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J Pers Soc Psychol. 2017 Nov;113(5):671-696. doi: 10.1037/pspa0000093. Epub 2017 Jul 20.

Anti-profit beliefs: How people neglect the societal benefits of profit.

Author information

1
Rotterdam School of Management, Erasmus University.
2
Yale School of Management, Yale University.
3
Department of Psychology, University of Pennsylvania.

Abstract

Profit-seeking firms are stereotypically depicted as immoral and harmful to society. At the same time, profit-driven enterprise has contributed immensely to human prosperity. Though scholars agree that profit can incentivize societally beneficial behaviors, people may neglect this possibility. In 7 studies, we show that people see business profit as necessarily in conflict with social good, a view we call anti-profit beliefs. Studies 1 and 2 demonstrate that U.S. participants hold anti-profit views of real U.S. firms and industries. Study 3 shows that hypothetical organizations are seen as doing more harm when they are labeled "for-profit" rather than "non-profit," while Study 4 shows that increasing harm to society is viewed as a strategy for increasing a hypothetical firm's long-run profitability. Studies 5-7 demonstrate that carefully prompting subjects to consider the long run incentives of profit can attenuate anti-profit beliefs, while prompting short run thinking does nothing relative to a control. Together, these results suggest that the default view of profits is zero-sum. While people readily grasp how profit can incentivize firms to engage in practices that harm others, they neglect how it can incentivize firms to engage in practices that benefit others. Accordingly, people's stereotypes of profit-seeking firms are excessively negative. Even in one of the most market-oriented societies in history, people doubt the contributions of profit-seeking industry to societal progress. (PsycINFO Database Record.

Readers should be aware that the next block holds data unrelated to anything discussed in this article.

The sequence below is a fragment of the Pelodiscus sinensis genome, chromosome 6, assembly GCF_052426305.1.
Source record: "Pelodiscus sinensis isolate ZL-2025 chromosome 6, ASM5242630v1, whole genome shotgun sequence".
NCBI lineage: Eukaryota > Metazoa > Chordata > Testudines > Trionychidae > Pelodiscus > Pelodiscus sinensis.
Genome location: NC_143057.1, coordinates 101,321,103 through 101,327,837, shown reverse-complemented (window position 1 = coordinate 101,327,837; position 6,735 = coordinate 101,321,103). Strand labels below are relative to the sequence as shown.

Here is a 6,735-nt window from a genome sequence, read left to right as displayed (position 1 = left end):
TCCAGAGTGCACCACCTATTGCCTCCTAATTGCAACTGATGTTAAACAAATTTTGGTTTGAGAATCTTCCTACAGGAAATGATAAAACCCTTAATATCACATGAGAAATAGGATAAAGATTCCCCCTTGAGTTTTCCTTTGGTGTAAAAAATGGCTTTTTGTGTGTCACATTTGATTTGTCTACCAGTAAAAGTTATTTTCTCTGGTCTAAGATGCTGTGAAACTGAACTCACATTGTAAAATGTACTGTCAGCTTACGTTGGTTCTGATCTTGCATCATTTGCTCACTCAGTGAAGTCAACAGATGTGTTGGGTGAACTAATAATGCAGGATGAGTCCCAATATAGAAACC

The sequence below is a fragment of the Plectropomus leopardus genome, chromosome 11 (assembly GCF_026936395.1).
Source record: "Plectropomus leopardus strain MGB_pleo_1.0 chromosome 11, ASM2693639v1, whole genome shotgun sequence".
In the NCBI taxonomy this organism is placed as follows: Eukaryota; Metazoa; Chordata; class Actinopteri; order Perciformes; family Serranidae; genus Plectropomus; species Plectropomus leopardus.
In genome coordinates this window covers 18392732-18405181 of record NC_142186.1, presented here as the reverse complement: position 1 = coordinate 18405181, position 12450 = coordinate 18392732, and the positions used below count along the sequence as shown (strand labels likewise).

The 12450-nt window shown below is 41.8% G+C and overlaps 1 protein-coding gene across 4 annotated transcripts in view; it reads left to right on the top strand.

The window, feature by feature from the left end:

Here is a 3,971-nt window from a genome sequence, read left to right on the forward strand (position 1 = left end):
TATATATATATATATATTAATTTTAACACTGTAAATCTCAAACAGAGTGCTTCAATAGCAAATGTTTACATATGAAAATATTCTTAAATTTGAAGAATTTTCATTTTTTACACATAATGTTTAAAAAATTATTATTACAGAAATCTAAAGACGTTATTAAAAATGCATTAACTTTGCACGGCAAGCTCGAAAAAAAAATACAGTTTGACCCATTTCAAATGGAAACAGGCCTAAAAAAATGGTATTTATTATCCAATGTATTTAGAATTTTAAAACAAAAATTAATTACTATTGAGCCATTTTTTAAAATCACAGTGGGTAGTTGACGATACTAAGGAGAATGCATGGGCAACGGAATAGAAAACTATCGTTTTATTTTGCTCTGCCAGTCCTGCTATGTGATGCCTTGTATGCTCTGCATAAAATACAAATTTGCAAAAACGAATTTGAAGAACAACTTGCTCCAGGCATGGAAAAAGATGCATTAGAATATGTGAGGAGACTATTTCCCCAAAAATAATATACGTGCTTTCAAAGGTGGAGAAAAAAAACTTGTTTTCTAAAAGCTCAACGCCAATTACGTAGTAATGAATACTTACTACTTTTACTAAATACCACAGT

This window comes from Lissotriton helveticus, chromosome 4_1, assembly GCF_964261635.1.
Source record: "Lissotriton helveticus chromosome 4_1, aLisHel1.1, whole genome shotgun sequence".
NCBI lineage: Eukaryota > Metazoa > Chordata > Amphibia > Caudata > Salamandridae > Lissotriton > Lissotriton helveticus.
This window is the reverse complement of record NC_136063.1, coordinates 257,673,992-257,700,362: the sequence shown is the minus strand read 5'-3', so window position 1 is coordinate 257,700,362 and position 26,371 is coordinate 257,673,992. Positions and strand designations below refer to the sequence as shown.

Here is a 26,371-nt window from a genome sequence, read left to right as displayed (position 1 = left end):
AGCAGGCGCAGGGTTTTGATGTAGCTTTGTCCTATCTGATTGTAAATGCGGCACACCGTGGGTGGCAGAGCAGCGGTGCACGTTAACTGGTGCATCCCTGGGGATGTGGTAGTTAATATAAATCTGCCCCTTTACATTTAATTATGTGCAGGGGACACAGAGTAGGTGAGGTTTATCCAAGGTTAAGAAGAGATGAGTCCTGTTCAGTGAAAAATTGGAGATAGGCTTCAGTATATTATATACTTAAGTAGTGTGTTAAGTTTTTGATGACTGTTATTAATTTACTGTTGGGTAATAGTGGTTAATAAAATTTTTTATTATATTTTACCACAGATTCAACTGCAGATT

PMID:
28726437
DOI:
10.1037/pspa0000093
[Indexed for MEDLINE]

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